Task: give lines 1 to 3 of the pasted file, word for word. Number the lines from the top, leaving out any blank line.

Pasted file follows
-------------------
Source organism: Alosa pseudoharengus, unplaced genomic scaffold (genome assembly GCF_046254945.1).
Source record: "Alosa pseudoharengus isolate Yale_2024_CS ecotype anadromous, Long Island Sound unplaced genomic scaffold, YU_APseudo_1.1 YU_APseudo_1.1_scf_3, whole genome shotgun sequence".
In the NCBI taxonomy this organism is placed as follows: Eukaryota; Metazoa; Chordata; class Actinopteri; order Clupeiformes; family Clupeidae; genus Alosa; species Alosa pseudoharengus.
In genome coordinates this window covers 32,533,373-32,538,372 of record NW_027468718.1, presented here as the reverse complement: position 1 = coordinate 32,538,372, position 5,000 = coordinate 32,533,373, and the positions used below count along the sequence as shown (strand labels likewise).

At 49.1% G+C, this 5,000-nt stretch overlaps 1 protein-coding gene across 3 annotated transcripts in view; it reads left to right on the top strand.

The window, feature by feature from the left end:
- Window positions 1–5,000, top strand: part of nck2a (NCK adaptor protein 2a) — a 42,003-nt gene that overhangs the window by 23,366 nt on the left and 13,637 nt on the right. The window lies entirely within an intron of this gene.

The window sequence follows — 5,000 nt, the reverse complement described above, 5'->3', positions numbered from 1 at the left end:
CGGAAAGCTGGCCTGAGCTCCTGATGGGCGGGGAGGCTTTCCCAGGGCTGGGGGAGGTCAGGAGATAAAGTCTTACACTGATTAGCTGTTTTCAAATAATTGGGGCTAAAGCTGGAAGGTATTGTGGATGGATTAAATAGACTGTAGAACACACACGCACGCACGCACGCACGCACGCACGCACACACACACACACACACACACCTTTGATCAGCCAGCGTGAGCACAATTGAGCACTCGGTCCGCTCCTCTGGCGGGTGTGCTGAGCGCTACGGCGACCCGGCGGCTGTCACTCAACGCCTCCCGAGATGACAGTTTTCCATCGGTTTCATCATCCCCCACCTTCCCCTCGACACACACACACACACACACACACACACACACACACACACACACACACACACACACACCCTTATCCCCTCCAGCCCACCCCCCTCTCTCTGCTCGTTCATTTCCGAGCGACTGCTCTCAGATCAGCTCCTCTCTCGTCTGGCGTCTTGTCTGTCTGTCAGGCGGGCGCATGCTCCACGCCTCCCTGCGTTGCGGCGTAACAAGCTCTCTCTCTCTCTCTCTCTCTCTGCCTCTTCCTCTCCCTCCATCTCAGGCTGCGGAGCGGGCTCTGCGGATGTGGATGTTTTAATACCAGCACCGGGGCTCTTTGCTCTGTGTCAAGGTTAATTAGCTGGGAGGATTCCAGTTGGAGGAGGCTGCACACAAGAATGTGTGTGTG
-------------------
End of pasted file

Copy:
Source organism: Alosa pseudoharengus, unplaced genomic scaffold (genome assembly GCF_046254945.1).
Source record: "Alosa pseudoharengus isolate Yale_2024_CS ecotype anadromous, Long Island Sound unplaced genomic scaffold, YU_APseudo_1.1 YU_APseudo_1.1_scf_3, whole genome shotgun sequence".
In the NCBI taxonomy this organism is placed as follows: Eukaryota; Metazoa; Chordata; class Actinopteri; order Clupeiformes; family Clupeidae; genus Alosa; species Alosa pseudoharengus.